Gazprom is moving rapidly to take over Ukraine’s gas transport system through its monopolist offshoots in Ukraine: RosUkrEnergo and UkrGazEnergo. The immediate target is Ukraine’s internal gas distribution network, although the transit system is being targeted as well.
This month, on the threshold of winter, RosUkrEnergo’s front company, UkrGazEnergo, has refused to sign supply contracts with 16 Ukrainian companies, many of which distribute gas in Ukraine’s oblasts. The apparent goal is to take them over by creating Russian-controlled joint ventures with them.
This could not have come as a surprise. Already in September, RosUkrEnergo had announced plans to buy stakes in the gas distribution systems of seven of Ukraine’s oblasts (out of 26) and place them under UkrGazEnergo’s management, as a first stage in its intention to bring Ukraine’s distribution system under Russian control. Conveniently for Gazprom, the Aval Bank — a Ukrainian subsidiary of Austria’s Raiffeisen Bank, which represented RosUkrEnergo from the outset — was entrusted with appraising those companies’ assets (Action Ukraine Report, September 14; see EDM, September 15 or 16).
This is the first planned stage in a systemic takeover, and the number of targeted Ukrainian companies is growing. On November 10, Ukrainian Fuel and Energy Minister Yuriy Boyko confirmed that RosUkrEnergo intends to take over 16 companies. Boyko describes this method as normal and “civilized,” citing Gazprom’s practices in certain European countries. “We take the same path,” Boyko averred, ignoring the EU’s anti-monopoly policy and the opposition of many European governments to that type of arrangement with Gazprom (“2000” [Kyiv] cited by Interfax, November 10).
Apparently, gas-dependent Ukrainian factories might increase the number of targets for hostile takeovers by Russian interests and their local auxiliaries. According to Deputy Prime Minister for Fuel and Energy Andriy Klyuyev, $130 per 1,000 cubic meters (the price to take effect in 2007) is a high price that Ukraine’s economy is not yet prepared to afford. With Ukraine’s export-oriented chemical industry particularly affected, Klyuyev suggests resorting to a “merger of the chemical enterprises with the suppliers of gas” as a means of capping the price of Russian-delivered gas. Moreover, Klyuyev insists that UkrGazEnergo’s stoppage of deliveries to those companies is a “purely commercial issue” beyond the government’s remit (Interfax-Ukraine, November 7). On that same day in Moscow, Gazprom was identically characterizing as “pure commerce” its move to take Georgia’s trunk pipeline under the threat of stopping gas deliveries (see EDM, November 9).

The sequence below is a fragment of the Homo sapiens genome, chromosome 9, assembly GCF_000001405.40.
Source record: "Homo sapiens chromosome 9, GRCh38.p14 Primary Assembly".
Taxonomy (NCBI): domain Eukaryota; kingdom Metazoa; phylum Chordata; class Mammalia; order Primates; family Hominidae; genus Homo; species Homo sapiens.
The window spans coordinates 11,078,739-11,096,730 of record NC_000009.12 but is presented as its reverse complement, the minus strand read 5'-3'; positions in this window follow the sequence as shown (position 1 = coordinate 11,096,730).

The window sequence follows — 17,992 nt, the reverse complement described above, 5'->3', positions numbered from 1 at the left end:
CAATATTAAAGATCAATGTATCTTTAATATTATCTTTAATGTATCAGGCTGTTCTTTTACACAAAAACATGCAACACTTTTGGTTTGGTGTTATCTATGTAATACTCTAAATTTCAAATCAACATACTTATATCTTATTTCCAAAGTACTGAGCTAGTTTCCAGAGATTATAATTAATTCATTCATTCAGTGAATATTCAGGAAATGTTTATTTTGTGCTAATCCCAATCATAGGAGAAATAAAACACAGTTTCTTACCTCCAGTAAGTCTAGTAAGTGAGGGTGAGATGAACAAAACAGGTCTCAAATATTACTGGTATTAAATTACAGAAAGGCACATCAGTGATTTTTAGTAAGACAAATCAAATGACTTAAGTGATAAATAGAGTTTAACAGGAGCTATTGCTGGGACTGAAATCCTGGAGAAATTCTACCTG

According to National Security and Defense Council Secretary Vitaliy Hayduk, those 16 Ukrainian companies risk either being forced to a halt or being forced to change owners. The NSDC plans to discuss the situation at an urgent session (One Plus One TV [Kyiv], November 12). Hayduk was a critic of the January 2006 gas agreements that paved the way to this situation.
Gazprom also seems to contemplate absorbing Ukraine’s state oil and gas company, Naftohaz Ukrainy, through RosUkrEnergo. Chuychenko proposes that Naftohaz Ukrainy join RosUkrEnergo’s stockholders. Gazprom board member and RosUkrEnergo co-managing director Konstantin Chuychenko proposes that Naftohaz Ukrainy become a stockholder in RosUkrEnergo. Gazprom holds a 50% stake in RosUkrEnergo and claims unverifiably that two Ukrainian partners of Gazprom hold the remainder. Merging Naftohaz into a network of Gazprom-controlled structures looks like a first step toward its absorption by Gazprom, whose ultimate target is Ukraine’s Naftohaz-operated gas transit system.
Airing this proposal in the leading newspaper of Switzerland (where RosUkrEnergo is nominally based), Chuychenko also explains the three-stage monopolistic arrangements whereby Russia supplies gas to Ukraine: Turkmenistan sells the gas exclusively to Gazprom; Gazprom sells that to [its creation] RosUkrEnergo as the exclusive supplier to Ukraine; and RosUkrEnergo sells that gas to [its creation] UkrGazEnergo as the exclusive distributor within Ukraine. In the first stage, Gazprom buys the Turkmen gas at $100 per 1,000 cubic meters; RosUkrEnergo operates the transit through Gazprom’s pipelines, at a cost of $25 per 1,000 cubic meters for the entire distance to the Ukrainian border; and there, RosUkrEnergo sells the gas to UkrGazEnergo. With the price of $130 in 2007, RosUkrEnergo reckons to make $5 in profits for each thousand cubic meters of gas delivered (Neue Zuercher Zeitung, November 10).
While Chuychenko’s information on the profit margin must not be taken at face value, his description of the mechanism is realistic. In 2007, this mechanism will deliver no less than 55 billion cubic meters of gas to Ukraine — a deceptive way to provide for “energy security,” designed to pave the way for massive transfers of assets to the supplier.
As Hayduk observes, it is “nonsense” to speak about “market relations between commercial entities” when RosUkrEnergo is a monopolist representing the Russian state. As long as this is the case, the NSDC and Presidential Secretariat take the position that Russia-Ukraine gas relations should properly be handled at the inter-state level (One Plus One TV, November 12). Meanwhile, parliament and public opinion are still in the dark about the details of the October 24 supply agreement signed by Boyko in Moscow. This would seem to be an issue made to order for the Presidency and Yulia Tymoshenko to close ranks in the national interest.